Are people without wisdom teeth more highly evolved?

Are wisdom teeth becoming obsolete?
Praying that the third molars won't form
Praying that the third molars won't form
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For many of us, it may seem like our wisdom teeth didn't get the memo that our evolved jaws are lacking space. But some people never develop wisdom teeth; in fact, these teeth don't appear in about 35 percent of the population [source: Spinney]. Are we on an evolutionary track to losing them altogether?

Some experts say it's possible these teeth will eventually disappear [sources: Flam, Usbourne]. Still, there are a few unknowns in the equation. Scientists aren't sure of the role that DNA plays in creating teeth at the third molar position [source: Colf]. Third molars develop entirely after birth, the only teeth to do so. Because these teeth aren't present at birth, it may be harder for nature to select against them [source: LePage]. For wisdom teeth to form, the tissue that starts the process of tooth building has to migrate back in the mouth to interact with the back jaw tissue. If this migration doesn't happen, then no tooth will grow there.


There may also be some environmental factors at work, including disease or head trauma, that stop the tissue migration [source: Silvestri, Singh]. It could also come down to differences in how various cultures use their jaws. For example, in the 1970s, researchers tied the larger jaw that was present in Eskimo women to their tradition of chewing leather to soften it. In parts of East Asia, it's more common to find people with fewer wisdom teeth, if any [source: Vines]. If people of a culture have reached the point where they don't use a trait, they may lose it.

But some scientists are beginning work on stopping the teeth from appearing altogether, so that we might bioengineer these teeth out of existence before evolution does it for us. Because there's a window of time in which there's no third molar, it might be possible to administer a laser or a chemical agent that would prevent the tooth growth. Preliminary studies have shown some success in dogs and rats [source: Silvestri, Singh].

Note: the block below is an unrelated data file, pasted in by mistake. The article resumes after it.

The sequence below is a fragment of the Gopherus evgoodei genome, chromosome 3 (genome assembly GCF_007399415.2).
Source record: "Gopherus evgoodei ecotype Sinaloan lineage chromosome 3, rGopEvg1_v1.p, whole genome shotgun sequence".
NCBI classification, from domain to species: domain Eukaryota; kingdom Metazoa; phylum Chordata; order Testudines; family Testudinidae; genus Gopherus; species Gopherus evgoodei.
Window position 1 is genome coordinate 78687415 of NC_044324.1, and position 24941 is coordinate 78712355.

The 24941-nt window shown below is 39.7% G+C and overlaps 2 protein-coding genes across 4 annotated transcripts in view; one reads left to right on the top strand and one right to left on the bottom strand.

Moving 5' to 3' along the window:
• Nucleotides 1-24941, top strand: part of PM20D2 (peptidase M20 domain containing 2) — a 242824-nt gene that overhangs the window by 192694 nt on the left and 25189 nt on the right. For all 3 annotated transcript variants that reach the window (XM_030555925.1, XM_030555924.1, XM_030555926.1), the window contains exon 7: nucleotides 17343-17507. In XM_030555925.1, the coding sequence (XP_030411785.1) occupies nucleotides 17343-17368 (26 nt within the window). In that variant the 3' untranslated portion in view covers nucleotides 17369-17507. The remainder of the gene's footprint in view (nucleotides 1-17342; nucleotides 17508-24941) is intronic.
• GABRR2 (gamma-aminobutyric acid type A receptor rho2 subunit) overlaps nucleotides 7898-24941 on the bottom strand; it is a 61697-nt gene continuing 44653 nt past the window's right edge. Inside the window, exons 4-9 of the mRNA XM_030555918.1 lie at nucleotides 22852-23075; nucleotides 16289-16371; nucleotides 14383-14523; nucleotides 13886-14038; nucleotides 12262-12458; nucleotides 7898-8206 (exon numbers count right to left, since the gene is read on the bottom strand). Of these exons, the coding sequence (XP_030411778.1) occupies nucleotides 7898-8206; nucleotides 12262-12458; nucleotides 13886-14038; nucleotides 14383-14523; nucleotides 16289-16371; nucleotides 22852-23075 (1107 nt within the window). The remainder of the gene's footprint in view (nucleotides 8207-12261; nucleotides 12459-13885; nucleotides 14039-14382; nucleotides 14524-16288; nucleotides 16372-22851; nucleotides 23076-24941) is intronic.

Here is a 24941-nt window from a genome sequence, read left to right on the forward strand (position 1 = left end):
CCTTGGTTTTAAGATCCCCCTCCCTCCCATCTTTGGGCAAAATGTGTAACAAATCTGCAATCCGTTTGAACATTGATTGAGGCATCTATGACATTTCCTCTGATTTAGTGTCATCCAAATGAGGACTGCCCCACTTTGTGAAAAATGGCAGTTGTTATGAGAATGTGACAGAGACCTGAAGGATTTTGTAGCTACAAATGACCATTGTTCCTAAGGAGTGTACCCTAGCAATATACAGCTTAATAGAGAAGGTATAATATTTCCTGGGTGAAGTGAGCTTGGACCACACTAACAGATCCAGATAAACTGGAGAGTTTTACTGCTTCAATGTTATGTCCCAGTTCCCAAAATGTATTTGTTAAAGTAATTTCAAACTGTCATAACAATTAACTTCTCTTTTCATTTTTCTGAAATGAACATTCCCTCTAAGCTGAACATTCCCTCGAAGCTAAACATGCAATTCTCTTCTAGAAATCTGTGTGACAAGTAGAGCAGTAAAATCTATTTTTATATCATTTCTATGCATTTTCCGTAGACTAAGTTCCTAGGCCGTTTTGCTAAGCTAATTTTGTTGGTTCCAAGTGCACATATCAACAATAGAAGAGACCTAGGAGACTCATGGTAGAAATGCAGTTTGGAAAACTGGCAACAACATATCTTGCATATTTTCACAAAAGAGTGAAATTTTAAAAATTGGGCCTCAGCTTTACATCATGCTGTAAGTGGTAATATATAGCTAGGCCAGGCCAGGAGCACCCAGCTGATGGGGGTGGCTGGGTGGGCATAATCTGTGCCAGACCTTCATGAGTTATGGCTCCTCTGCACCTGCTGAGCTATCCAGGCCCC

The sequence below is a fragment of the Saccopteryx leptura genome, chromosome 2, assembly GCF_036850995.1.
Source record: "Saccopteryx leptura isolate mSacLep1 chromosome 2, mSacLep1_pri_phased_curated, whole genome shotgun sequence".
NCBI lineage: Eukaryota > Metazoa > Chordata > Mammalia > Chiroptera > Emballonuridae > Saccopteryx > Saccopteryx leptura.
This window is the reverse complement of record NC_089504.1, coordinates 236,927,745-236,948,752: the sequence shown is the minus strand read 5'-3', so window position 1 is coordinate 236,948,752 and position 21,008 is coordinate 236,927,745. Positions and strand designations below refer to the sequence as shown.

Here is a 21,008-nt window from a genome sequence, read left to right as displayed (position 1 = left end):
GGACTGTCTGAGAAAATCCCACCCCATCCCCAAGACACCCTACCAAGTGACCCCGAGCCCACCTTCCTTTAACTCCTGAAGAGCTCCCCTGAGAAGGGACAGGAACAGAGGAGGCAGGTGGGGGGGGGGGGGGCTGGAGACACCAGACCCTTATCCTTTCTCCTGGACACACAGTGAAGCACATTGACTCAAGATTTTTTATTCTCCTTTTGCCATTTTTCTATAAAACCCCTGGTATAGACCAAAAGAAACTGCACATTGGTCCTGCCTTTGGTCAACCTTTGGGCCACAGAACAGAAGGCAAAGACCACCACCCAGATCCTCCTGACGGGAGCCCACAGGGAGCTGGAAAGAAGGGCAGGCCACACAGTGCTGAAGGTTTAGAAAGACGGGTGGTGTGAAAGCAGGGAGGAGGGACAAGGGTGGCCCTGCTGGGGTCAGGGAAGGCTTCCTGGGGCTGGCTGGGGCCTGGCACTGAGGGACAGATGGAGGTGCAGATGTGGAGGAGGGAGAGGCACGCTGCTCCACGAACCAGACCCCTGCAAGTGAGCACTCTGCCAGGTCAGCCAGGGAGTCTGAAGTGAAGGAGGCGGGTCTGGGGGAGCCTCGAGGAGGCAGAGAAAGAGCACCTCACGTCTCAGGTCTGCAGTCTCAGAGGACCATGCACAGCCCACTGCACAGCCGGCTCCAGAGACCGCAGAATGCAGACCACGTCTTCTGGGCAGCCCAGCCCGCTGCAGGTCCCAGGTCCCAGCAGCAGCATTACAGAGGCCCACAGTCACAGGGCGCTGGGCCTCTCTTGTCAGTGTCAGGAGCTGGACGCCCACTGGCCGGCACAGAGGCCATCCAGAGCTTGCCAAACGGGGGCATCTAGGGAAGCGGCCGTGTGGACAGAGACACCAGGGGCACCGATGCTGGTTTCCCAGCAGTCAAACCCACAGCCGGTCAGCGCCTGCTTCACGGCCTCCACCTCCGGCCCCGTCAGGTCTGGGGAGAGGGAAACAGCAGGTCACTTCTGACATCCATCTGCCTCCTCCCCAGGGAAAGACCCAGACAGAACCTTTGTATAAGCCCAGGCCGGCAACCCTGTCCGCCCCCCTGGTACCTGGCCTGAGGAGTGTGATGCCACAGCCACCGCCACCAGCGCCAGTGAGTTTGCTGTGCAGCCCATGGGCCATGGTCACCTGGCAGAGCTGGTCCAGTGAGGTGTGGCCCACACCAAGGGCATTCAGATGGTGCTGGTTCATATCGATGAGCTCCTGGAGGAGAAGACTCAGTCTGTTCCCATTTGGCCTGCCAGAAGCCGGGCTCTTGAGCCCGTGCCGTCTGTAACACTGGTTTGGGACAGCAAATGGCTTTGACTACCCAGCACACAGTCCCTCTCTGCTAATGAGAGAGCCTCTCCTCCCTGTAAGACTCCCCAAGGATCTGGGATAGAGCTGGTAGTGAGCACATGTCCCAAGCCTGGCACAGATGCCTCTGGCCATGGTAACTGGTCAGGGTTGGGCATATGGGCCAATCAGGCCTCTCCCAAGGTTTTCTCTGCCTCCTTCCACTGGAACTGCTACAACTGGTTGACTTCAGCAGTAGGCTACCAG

Currently, the lack of wisdom teeth doesn't produce any great evolutionary advantage, particularly with the abundance of oral surgeons who can remove the wisdom teeth that do emerge. That makes it hard to say exactly how the trait might adapt in the future. Certainly, oral surgeons probably have their fingers crossed that these teeth continue to appear for a good long while. The rest of us will have to make do with lots of ice cream and the continuous exchange of surgery stories. Sure, those wisdom tooth lackers may claim they're more highly evolved because they don't have to go through a few days of misery, but what do they talk about at boring parties?

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  • Bergman, Jerry. "Are wisdom teeth (third molars) vestiges of human evolution?" Creation ex nihilo Technical Journal. December 1998. (July 28, 2008)
  • Blakeslee, Sandra. "Study Questions Routine Molar Removal." New York Times. June 26, 1991. (July 28, 2008)
  • Colf, Leremy. "Ask a Geneticist." Understanding Genetics. June 8, 2007. (July 28, 2008)
  • Cooper, Rachele. "Why Do We Have Wisdom Teeth?" Scienceline. Feb. 5, 2007. (July 28, 2008)
  • Flam, Faye. "Mankind not done evolving yet." Philadelphia Inquirer. April 24, 2008.
  • Friedman, Jay W. "The Prophylactic Extraction of Third Molars: A Public Health Hazard." Health Policy and Ethics. September 2007.
  • LePage, Michael. "Evolution myths: Everything is an adaptation." New Scientist. April 16, 2008. (July 28, 2008)
  • Silvestri, Anthony R. Jr. and Iqbal Singh. "The unresolved problem of the third molar: Would people be better off without it?" Journal of the American Dental Association. 2003. (July 28, 2008)
  • Spinney, Laura. "Remnants of Evolution." New Scientist. May 17, 2008.
  • Usborne, Simon. "Meet the Ancestors: Lucy is Going on Display Outside Africa for the First Time." Red Orbit. Aug. 1, 2007. (July 28, 2008)
  • Vines, Gail. "A waste of space." New Scientist. April 25, 1998. (July 28, 2008)
  • Wielawski, Irene M. "To Pull or Not to Pull? Wisdom Teeth in Trouble." New York Times. April 26, 2005. (July 28, 2008)
  • Wilford, John Noble. "Less Jaw, Big Brain: Evolution Milestone Laid to Gene Flaw." New York Times. March 25, 2004. (July 28, 2008)

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